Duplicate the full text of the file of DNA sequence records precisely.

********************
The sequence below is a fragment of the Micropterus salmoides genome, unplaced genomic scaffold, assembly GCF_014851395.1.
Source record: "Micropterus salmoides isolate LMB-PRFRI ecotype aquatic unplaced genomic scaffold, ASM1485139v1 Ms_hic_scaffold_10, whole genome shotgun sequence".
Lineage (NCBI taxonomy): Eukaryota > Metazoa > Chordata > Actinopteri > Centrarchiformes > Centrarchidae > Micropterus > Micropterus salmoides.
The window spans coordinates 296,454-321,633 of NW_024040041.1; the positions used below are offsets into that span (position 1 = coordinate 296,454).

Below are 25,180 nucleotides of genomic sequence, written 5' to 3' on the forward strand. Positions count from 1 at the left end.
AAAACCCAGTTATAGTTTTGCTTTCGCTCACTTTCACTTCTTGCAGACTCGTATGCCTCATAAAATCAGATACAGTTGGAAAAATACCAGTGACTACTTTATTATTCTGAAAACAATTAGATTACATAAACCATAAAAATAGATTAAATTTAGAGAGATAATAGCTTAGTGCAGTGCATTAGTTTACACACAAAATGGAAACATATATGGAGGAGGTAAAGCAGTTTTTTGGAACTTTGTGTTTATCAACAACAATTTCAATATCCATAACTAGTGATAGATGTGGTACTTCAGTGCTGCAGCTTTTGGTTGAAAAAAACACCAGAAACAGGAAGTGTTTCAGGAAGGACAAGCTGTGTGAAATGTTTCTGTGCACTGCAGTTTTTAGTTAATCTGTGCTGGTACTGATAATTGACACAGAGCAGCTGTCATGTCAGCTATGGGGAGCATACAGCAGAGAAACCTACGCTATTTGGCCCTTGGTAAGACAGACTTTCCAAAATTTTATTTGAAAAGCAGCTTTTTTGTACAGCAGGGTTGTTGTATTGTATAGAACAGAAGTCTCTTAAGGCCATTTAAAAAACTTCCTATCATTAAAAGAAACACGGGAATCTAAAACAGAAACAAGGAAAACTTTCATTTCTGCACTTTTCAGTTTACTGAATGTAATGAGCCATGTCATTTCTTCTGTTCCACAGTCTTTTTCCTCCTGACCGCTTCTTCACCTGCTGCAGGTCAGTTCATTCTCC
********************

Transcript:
The sequence below is a fragment of the Micropterus salmoides genome, unplaced genomic scaffold, assembly GCF_014851395.1.
Source record: "Micropterus salmoides isolate LMB-PRFRI ecotype aquatic unplaced genomic scaffold, ASM1485139v1 Ms_hic_scaffold_10, whole genome shotgun sequence".
Lineage (NCBI taxonomy): Eukaryota > Metazoa > Chordata > Actinopteri > Centrarchiformes > Centrarchidae > Micropterus > Micropterus salmoides.
The window spans coordinates 296,454-321,633 of NW_024040041.1; the positions used below are offsets into that span (position 1 = coordinate 296,454).

Below are 25,180 nucleotides of genomic sequence, written 5' to 3' on the forward strand. Positions count from 1 at the left end.
AAAACCCAGTTATAGTTTTGCTTTCGCTCACTTTCACTTCTTGCAGACTCGTATGCCTCATAAAATCAGATACAGTTGGAAAAATACCAGTGACTACTTTATTATTCTGAAAACAATTAGATTACATAAACCATAAAAATAGATTAAATTTAGAGAGATAATAGCTTAGTGCAGTGCATTAGTTTACACACAAAATGGAAACATATATGGAGGAGGTAAAGCAGTTTTTTGGAACTTTGTGTTTATCAACAACAATTTCAATATCCATAACTAGTGATAGATGTGGTACTTCAGTGCTGCAGCTTTTGGTTGAAAAAAACACCAGAAACAGGAAGTGTTTCAGGAAGGACAAGCTGTGTGAAATGTTTCTGTGCACTGCAGTTTTTAGTTAATCTGTGCTGGTACTGATAATTGACACAGAGCAGCTGTCATGTCAGCTATGGGGAGCATACAGCAGAGAAACCTACGCTATTTGGCCCTTGGTAAGACAGACTTTCCAAAATTTTATTTGAAAAGCAGCTTTTTTGTACAGCAGGGTTGTTGTATTGTATAGAACAGAAGTCTCTTAAGGCCATTTAAAAAACTTCCTATCATTAAAAGAAACACGGGAATCTAAAACAGAAACAAGGAAAACTTTCATTTCTGCACTTTTCAGTTTACTGAATGTAATGAGCCATGTCATTTCTTCTGTTCCACAGTCTTTTTCCTCCTGACCGCTTCTTCACCTGCTGCAGGTCAGTTCATTCTCC